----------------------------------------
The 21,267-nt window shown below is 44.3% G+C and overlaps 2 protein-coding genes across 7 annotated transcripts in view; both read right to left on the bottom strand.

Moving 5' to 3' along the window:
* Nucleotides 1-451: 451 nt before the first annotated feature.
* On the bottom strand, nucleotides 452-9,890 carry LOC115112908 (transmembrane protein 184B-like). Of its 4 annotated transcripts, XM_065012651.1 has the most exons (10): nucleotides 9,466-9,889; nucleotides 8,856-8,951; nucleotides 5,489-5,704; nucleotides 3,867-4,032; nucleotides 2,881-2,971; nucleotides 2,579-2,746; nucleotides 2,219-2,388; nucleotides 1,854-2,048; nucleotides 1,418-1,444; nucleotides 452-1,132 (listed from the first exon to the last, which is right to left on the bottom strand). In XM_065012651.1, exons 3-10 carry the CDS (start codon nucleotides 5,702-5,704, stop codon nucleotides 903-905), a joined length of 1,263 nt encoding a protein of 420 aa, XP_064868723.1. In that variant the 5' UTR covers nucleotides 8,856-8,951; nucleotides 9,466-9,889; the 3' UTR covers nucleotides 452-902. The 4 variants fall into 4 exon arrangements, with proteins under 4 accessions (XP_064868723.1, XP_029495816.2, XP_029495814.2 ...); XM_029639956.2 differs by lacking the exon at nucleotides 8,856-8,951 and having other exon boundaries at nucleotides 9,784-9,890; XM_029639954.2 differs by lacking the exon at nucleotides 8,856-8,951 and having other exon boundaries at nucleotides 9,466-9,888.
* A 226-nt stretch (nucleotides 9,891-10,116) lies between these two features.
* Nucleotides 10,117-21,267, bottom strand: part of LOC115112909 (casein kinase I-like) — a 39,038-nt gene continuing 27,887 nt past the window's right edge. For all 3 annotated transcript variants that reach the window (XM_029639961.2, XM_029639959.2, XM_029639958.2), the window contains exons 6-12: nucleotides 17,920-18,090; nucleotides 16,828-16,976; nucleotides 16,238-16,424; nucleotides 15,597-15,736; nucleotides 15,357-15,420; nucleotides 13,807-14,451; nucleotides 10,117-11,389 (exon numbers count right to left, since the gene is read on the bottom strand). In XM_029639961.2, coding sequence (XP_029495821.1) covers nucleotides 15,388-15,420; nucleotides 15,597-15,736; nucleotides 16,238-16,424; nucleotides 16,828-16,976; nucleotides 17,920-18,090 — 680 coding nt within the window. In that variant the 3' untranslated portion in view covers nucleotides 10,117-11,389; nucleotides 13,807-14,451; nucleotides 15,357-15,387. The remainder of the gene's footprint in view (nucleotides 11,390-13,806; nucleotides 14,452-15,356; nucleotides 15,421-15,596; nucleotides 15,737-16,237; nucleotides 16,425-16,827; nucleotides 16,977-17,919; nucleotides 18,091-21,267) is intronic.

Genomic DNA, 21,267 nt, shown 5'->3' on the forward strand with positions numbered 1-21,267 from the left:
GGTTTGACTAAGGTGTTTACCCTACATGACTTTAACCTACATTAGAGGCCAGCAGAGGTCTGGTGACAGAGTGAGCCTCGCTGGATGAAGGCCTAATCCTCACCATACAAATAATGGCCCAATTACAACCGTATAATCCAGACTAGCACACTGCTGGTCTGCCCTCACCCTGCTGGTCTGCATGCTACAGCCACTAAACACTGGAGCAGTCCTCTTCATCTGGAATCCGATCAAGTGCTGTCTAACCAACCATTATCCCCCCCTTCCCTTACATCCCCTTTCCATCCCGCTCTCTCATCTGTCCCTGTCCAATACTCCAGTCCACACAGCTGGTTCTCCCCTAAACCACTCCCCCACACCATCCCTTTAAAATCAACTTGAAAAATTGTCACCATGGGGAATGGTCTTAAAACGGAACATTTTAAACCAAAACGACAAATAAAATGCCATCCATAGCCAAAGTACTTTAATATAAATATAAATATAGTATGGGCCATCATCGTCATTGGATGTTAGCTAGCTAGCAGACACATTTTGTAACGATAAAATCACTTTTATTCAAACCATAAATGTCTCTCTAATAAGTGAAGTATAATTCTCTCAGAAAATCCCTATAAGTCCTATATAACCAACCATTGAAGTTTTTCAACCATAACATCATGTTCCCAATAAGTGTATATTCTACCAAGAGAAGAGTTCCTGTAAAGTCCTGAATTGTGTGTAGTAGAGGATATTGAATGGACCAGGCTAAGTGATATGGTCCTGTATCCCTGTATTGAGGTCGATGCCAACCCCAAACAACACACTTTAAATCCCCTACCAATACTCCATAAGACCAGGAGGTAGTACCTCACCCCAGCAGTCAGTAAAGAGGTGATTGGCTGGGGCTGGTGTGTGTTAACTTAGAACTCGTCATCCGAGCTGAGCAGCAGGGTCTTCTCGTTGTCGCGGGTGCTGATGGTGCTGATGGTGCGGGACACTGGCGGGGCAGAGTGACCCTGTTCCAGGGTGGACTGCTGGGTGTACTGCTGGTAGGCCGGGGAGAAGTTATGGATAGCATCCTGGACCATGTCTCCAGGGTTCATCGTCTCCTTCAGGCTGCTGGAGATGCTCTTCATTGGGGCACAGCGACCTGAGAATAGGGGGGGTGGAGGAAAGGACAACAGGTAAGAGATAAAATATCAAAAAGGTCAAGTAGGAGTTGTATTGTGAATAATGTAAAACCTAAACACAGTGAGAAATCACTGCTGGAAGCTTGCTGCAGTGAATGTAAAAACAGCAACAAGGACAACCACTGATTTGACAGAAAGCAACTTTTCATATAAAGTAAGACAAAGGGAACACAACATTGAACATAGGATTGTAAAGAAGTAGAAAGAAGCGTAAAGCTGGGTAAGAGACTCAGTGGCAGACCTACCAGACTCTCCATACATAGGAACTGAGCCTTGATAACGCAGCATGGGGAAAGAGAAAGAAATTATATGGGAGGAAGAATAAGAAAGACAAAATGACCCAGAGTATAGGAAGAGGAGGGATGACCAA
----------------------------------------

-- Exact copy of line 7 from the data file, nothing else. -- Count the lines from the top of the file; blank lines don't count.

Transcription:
Genomic DNA, 21,267 nt, shown 5'->3' on the forward strand with positions numbered 1-21,267 from the left: